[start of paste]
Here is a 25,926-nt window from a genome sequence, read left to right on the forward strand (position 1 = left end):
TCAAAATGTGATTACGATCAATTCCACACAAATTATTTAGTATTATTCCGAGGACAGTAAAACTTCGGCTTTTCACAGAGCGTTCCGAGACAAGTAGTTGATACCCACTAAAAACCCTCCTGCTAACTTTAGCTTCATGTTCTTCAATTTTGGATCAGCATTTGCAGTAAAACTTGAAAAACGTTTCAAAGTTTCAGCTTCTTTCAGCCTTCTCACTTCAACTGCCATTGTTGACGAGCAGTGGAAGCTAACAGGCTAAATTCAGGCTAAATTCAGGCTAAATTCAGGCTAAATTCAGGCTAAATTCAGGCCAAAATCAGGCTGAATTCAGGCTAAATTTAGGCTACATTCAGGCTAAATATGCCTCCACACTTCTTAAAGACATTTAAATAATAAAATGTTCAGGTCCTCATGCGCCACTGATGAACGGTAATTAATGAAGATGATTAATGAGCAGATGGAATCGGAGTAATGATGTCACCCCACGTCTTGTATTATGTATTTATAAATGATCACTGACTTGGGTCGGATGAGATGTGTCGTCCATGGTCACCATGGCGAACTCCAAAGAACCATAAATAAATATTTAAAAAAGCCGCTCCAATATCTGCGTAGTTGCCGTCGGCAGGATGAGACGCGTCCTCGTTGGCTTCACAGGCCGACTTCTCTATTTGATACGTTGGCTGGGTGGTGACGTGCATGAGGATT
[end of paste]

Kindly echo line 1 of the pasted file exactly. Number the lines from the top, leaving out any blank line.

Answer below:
Here is a 25,926-nt window from a genome sequence, read left to right on the forward strand (position 1 = left end):